Thromboembolic disease ranks among the most common and dangerous complications of skeletal trauma and elective major joint replacement. The incidence of pulmonary embolism is increasing, and fatalities from this complication have risen substantially. Pulmonary emboli are now the leading cause of hospital admissions for respiratory diseases other than pneumonia. Venography is currently the most accurate method of detecting thrombosis. It is a safe procedure with no major complications. The 125I labeled fibrinogen test is likely to yield more false negative and false positive results than venography and is not applicable near a large wound. Clinical signs and symptoms are unreliable: venous thrombosis is revealed by clinical examination in less than half the patients who develop it. The pathogenesis of thrombosis remains elusive. Available evidence strongly suggests, however, that the thrombotic process begins during operation. Consequently, greater attention should be given to the use of prophylactic agents before, and certainly during, the operative procedure. Numerous clinical trials have proved that 2 agents given prophylactically, the anticoagulant crystalline sodium warfarin (Coumadin) and the antiplatelet agent dextran 40 (Rheomacrodex), reduce the risk of thromboembolic disease. The search continues for a safe oral agent uniformly effective in preventing thromboembolism.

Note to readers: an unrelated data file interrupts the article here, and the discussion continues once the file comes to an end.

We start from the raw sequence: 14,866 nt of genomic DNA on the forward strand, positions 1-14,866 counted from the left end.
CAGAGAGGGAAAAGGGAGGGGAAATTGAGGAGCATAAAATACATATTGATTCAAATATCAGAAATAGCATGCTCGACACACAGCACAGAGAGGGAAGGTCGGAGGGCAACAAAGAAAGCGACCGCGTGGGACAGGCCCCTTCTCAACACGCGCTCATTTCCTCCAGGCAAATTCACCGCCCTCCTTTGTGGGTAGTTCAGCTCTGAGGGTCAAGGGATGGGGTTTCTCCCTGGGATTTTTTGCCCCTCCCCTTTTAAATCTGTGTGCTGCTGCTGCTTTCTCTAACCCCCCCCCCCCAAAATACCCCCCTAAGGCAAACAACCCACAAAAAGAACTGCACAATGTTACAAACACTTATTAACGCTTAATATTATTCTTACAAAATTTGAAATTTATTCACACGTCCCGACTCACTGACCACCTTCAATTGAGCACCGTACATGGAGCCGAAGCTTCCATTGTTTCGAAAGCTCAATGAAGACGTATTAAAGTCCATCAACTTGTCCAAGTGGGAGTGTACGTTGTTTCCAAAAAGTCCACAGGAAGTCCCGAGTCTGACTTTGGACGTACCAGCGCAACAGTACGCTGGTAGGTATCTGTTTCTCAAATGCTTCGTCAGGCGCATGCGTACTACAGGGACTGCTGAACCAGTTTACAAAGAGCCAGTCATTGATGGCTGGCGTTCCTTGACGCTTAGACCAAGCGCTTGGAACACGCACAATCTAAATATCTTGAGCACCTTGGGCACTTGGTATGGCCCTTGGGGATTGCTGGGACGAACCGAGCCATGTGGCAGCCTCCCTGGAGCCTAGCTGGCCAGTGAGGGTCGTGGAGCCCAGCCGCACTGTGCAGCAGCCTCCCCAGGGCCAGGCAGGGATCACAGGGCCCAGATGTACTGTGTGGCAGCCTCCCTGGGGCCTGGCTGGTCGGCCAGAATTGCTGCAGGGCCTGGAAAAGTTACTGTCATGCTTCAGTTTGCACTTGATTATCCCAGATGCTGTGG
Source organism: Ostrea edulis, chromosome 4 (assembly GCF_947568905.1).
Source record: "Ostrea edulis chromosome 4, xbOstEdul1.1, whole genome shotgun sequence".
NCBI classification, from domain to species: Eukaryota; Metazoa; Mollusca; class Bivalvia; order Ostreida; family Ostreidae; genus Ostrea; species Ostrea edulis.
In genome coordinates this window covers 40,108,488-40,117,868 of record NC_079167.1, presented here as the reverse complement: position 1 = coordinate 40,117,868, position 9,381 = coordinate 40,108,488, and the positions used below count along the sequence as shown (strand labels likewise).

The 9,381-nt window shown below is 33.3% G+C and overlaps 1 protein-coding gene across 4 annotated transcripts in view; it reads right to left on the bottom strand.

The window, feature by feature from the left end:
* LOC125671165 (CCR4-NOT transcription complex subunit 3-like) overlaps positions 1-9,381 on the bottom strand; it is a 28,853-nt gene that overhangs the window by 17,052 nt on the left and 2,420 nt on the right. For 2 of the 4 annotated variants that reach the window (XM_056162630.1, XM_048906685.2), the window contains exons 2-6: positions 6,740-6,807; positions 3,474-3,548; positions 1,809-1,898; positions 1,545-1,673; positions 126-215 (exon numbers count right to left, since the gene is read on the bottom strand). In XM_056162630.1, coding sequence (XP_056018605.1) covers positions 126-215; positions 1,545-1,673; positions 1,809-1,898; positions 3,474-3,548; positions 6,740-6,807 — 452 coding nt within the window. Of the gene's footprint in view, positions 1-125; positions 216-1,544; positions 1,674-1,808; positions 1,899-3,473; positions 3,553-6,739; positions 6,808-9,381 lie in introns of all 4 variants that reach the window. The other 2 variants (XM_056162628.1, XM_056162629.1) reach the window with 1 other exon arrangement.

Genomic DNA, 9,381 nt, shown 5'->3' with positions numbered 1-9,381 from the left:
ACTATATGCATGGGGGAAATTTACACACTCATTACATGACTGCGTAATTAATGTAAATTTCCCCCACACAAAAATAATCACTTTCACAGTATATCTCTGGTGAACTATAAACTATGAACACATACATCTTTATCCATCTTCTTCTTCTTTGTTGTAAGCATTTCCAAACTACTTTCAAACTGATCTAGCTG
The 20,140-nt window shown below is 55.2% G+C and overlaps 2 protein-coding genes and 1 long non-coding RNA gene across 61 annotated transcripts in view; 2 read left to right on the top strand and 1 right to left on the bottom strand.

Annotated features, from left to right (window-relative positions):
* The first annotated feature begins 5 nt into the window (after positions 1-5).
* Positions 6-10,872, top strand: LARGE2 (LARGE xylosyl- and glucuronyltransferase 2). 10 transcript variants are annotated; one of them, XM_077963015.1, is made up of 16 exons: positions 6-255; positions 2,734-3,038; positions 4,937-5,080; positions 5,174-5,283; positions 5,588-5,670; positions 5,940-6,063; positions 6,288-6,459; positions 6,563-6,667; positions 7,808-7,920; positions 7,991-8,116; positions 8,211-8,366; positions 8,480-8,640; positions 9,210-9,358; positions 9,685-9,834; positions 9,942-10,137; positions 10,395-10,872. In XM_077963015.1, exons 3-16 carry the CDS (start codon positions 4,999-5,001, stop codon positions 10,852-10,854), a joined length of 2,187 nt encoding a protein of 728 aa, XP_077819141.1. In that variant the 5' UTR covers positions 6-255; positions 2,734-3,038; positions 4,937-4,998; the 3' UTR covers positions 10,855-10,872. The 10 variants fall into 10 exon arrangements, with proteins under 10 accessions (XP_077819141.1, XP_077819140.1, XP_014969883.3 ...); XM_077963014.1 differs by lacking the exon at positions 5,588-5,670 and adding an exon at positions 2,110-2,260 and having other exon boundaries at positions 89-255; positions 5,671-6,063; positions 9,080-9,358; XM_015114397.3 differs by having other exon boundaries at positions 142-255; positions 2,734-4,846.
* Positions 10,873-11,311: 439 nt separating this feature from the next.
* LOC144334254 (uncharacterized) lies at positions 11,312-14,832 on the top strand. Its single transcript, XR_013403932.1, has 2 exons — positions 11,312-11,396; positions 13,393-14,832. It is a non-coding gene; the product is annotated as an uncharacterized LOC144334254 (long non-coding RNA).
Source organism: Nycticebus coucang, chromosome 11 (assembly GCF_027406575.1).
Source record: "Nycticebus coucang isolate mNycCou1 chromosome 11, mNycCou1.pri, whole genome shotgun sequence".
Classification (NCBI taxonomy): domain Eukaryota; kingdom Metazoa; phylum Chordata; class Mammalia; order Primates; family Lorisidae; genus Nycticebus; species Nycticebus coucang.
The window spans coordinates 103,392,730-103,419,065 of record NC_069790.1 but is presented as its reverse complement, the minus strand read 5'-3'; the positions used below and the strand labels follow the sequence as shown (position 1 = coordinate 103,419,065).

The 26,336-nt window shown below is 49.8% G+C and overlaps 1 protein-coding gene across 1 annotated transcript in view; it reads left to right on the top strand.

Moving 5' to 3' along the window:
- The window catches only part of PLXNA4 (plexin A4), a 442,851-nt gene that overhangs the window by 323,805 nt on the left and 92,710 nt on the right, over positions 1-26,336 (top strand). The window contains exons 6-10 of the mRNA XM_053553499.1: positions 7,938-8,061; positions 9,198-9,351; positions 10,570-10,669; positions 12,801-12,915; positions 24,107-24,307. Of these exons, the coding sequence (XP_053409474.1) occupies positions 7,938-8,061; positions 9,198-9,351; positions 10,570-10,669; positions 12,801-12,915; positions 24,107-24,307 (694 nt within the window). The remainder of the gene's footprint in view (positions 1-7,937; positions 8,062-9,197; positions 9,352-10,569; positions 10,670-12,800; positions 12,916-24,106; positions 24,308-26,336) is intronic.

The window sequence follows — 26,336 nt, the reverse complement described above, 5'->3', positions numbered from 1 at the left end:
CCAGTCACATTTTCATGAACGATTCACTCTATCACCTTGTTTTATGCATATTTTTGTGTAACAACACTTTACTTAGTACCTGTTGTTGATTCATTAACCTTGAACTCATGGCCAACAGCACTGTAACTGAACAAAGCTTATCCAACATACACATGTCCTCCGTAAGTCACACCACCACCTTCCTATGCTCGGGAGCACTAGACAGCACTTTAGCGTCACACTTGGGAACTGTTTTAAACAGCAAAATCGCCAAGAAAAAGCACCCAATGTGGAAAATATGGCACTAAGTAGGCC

|Original language||English (US)|
|Number of pages||4|
|State||Published - 1975|
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